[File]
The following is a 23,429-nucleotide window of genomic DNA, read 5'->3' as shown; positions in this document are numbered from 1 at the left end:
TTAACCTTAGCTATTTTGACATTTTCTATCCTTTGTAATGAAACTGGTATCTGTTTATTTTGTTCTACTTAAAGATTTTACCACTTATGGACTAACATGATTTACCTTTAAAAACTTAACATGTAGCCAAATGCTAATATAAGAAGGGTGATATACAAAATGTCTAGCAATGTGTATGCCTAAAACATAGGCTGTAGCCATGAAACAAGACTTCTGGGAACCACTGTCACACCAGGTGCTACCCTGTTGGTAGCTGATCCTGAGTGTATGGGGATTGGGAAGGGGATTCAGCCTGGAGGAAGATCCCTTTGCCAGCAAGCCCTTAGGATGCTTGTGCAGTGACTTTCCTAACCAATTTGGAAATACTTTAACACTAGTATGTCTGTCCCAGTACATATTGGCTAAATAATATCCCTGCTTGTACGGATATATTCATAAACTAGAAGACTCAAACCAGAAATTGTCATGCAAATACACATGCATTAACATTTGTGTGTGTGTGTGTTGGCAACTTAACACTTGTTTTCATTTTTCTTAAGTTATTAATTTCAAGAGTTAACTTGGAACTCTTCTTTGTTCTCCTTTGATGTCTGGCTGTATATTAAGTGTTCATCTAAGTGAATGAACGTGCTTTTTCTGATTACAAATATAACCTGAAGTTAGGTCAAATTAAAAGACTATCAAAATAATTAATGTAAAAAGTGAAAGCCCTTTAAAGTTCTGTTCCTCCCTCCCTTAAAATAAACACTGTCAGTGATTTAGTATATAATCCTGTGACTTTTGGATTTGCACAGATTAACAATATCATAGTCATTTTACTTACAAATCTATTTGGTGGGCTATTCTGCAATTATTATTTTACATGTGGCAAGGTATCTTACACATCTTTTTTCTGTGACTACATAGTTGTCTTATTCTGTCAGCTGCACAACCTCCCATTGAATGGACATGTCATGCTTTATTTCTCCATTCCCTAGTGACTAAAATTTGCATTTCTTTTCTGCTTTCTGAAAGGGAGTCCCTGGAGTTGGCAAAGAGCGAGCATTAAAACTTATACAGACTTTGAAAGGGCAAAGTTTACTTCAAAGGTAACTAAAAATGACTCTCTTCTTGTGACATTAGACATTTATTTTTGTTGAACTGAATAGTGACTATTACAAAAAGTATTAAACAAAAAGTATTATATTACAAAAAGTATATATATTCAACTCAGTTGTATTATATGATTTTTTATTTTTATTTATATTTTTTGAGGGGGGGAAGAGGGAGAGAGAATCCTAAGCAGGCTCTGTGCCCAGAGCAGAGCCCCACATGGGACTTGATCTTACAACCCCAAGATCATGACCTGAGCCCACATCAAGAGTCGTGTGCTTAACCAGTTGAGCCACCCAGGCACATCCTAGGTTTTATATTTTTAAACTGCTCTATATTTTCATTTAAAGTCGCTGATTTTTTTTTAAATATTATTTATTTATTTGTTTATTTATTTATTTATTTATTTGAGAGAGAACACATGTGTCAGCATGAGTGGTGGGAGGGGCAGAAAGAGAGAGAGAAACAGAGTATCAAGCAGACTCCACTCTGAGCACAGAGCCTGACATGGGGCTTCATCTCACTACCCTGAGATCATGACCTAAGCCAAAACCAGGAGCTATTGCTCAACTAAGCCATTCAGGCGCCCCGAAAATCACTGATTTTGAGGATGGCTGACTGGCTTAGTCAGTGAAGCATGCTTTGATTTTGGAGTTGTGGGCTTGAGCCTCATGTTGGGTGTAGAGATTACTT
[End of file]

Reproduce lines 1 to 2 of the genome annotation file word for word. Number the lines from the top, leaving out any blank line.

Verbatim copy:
The following is a 23,429-nucleotide window of genomic DNA, read 5'->3' as shown; positions in this document are numbered from 1 at the left end:
TTAACCTTAGCTATTTTGACATTTTCTATCCTTTGTAATGAAACTGGTATCTGTTTATTTTGTTCTACTTAAAGATTTTACCACTTATGGACTAACATGATTTACCTTTAAAAACTTAACATGTAGCCAAATGCTAATATAAGAAGGGTGATATACAAAATGTCTAGCAATGTGTATGCCTAAAACATAGGCTGTAGCCATGAAACAAGACTTCTGGGAACCACTGTCACACCAGGTGCTACCCTGTTGGTAGCTGATCCTGAGTGTATGGGGATTGGGAAGGGGATTCAGCCTGGAGGAAGATCCCTTTGCCAGCAAGCCCTTAGGATGCTTGTGCAGTGACTTTCCTAACCAATTTGGAAATACTTTAACACTAGTATGTCTGTCCCAGTACATATTGGCTAAATAATATCCCTGCTTGTACGGATATATTCATAAACTAGAAGACTCAAACCAGAAATTGTCATGCAAATACACATGCATTAACATTTGTGTGTGTGTGTGTTGGCAACTTAACACTTGTTTTCATTTTTCTTAAGTTATTAATTTCAAGAGTTAACTTGGAACTCTTCTTTGTTCTCCTTTGATGTCTGGCTGTATATTAAGTGTTCATCTAAGTGAATGAACGTGCTTTTTCTGATTACAAATATAACCTGAAGTTAGGTCAAATTAAAAGACTATCAAAATAATTAATGTAAAAAGTGAAAGCCCTTTAAAGTTCTGTTCCTCCCTCCCTTAAAATAAACACTGTCAGTGATTTAGTATATAATCCTGTGACTTTTGGATTTGCACAGATTAACAATATCATAGTCATTTTACTTACAAATCTATTTGGTGGGCTATTCTGCAATTATTATTTTACATGTGGCAAGGTATCTTACACATCTTTTTTCTGTGACTACATAGTTGTCTTATTCTGTCAGCTGCACAACCTCCCATTGAATGGACATGTCATGCTTTATTTCTCCATTCCCTAGTGACTAAAATTTGCATTTCTTTTCTGCTTTCTGAAAGGGAGTCCCTGGAGTTGGCAAAGAGCGAGCATTAAAACTTATACAGACTTTGAAAGGGCAAAGTTTACTTCAAAGGTAACTAAAAATGACTCTCTTCTTGTGACATTAGACATTTATTTTTGTTGAACTGAATAGTGACTATTACAAAAAGTATTAAACAAAAAGTATTATATTACAAAAAGTATATATATTCAACTCAGTTGTATTATATGATTTTTTATTTTTATTTATATTTTTTGAGGGGGGGAAGAGGGAGAGAGAATCCTAAGCAGGCTCTGTGCCCAGAGCAGAGCCCCACATGGGACTTGATCTTACAACCCCAAGATCATGACCTGAGCCCACATCAAGAGTCGTGTGCTTAACCAGTTGAGCCACCCAGGCACATCCTAGGTTTTATATTTTTAAACTGCTCTATATTTTCATTTAAAGTCGCTGATTTTTTTTTAAATATTATTTATTTATTTGTTTATTTATTTATTTATTTATTTGAGAGAGAACACATGTGTCAGCATGAGTGGTGGGAGGGGCAGAAAGAGAGAGAGAAACAGAGTATCAAGCAGACTCCACTCTGAGCACAGAGCCTGACATGGGGCTTCATCTCACTACCCTGAGATCATGACCTAAGCCAAAACCAGGAGCTATTGCTCAACTAAGCCATTCAGGCGCCCCGAAAATCACTGATTTTGAGGATGGCTGACTGGCTTAGTCAGTGAAGCATGCTTTGATTTTGGAGTTGTGGGCTTGAGCCTCATGTTGGGTGTAGAGATTACTT